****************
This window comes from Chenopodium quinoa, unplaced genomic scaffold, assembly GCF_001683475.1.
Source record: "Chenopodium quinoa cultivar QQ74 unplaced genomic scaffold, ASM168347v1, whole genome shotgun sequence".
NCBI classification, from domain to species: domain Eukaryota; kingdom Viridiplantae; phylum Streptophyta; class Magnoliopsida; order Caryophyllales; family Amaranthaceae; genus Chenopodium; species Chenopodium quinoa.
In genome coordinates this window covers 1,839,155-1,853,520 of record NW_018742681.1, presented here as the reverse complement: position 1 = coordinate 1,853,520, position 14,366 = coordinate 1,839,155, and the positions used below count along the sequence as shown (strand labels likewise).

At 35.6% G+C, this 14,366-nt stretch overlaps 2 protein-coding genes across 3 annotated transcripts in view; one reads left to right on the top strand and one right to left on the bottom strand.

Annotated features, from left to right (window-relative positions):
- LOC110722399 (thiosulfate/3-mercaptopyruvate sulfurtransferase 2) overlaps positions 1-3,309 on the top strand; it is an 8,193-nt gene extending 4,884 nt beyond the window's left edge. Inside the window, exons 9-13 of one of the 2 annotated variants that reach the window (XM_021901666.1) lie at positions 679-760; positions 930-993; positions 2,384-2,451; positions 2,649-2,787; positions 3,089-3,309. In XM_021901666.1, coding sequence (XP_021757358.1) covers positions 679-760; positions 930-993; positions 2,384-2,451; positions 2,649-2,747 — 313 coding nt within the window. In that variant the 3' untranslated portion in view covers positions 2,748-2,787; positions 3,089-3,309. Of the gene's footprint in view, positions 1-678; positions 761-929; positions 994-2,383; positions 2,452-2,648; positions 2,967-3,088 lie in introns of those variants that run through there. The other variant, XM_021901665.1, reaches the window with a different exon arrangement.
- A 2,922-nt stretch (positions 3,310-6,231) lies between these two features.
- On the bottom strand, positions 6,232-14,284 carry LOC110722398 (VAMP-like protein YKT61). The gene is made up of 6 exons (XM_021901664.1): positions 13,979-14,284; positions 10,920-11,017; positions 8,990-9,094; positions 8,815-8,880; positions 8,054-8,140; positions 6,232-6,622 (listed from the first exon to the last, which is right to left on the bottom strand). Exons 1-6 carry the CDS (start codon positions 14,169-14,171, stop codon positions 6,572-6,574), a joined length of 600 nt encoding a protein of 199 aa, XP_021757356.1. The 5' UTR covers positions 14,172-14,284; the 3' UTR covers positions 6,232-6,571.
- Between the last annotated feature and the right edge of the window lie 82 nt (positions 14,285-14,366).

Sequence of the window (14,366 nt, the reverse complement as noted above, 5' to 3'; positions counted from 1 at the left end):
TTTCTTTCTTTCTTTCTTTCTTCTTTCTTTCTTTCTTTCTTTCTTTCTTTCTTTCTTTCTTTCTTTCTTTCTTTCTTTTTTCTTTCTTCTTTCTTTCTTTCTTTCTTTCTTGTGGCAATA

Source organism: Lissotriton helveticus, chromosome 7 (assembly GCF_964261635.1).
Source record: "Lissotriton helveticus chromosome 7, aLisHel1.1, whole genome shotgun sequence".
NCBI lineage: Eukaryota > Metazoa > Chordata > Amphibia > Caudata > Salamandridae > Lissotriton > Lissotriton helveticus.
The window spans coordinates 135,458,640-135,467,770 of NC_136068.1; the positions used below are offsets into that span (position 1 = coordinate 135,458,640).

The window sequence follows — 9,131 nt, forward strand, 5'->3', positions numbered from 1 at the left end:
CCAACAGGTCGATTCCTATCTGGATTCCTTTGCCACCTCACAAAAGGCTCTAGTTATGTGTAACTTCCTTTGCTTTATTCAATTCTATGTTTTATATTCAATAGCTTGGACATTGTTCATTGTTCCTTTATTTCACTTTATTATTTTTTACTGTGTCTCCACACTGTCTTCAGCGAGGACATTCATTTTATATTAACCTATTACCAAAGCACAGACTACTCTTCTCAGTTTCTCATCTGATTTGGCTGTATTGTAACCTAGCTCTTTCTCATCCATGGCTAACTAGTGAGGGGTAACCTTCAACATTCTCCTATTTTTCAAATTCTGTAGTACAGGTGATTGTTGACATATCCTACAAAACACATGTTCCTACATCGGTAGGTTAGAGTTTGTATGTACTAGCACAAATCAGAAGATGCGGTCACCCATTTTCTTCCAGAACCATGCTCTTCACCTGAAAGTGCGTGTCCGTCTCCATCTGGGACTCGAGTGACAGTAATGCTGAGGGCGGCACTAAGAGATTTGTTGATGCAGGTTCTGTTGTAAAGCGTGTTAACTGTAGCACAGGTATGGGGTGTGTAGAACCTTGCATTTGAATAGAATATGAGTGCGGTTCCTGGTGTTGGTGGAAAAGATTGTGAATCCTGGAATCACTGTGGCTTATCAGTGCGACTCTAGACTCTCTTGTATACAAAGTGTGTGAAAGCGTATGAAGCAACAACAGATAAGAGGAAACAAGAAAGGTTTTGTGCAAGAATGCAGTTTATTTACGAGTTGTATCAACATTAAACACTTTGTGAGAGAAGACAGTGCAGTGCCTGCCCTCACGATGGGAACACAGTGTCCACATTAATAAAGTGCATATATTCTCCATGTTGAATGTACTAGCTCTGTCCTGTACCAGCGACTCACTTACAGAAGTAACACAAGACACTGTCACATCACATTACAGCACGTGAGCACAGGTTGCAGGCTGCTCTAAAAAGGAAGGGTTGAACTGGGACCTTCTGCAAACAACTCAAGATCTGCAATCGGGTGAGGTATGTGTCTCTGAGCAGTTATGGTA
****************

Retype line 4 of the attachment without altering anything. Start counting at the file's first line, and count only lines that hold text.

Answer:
In genome coordinates this window covers 1,839,155-1,853,520 of record NW_018742681.1, presented here as the reverse complement: position 1 = coordinate 1,853,520, position 14,366 = coordinate 1,839,155, and the positions used below count along the sequence as shown (strand labels likewise).